Pot Doll

Name: Pot Doll

Made by and When: Unknown United Kingdom maker, 1930s

Material: Composition bisque-type (pottery) material

Marks: Unmarked

Height: 15 inches

Hair, Eyes, Mouth: Black sculpted texturized hair that mimics the texture of Africanoid hair, blue painted eyes, open/closed mouth with full lips painted red

Clothes: Redressed in coral and white gingham overalls, white shoes, white headband

Other: Similar dolls were often dressed in African tribal clothing by European manufacturers with gold hoop earrings inserted in the pierced ears (bored holes near the earlobes).

In 2009, this doll, with its broad facial features, traveled to the US from Stoke-on-Kent, Staffordshire in the United Kingdom. This head sculpt was only used for Black dolls.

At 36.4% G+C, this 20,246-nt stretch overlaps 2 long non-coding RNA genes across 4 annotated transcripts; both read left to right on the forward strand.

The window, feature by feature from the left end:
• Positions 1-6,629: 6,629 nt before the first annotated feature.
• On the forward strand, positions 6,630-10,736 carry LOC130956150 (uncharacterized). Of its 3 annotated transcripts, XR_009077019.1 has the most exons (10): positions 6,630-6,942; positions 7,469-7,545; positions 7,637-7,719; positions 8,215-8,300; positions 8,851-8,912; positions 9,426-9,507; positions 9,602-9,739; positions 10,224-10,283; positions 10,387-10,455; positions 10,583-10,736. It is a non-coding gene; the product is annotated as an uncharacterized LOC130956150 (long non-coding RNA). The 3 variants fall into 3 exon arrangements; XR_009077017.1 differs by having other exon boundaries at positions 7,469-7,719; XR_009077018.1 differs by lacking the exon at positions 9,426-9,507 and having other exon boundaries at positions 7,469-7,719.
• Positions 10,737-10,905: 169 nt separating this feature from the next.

Dolls made from the same material are referred to as pot dolls because of their composition bisque-type construct which is similar to pottery. Crudely made, there are visible paint drippings in some areas. Linear indentations are on the front of one of the muscular thighs and on one side of the back. The back is sunken. These are all careless manufacturer’s flaws. Despite these imperfections, the doll maintains a measure of charm.

Other, better-quality pot dolls are attributed to Frank Popper. Popper’s dolls usually bear his initials followed by a number, e.g., FP22. See an example of a lovely Black Frank Popper doll here.



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Published by DeeBeeGee

Doll collector, historian, co-founder of the first e-zine devoted to collecting black dolls; author of black-doll reference books, doll blogs, and doll magazine articles.

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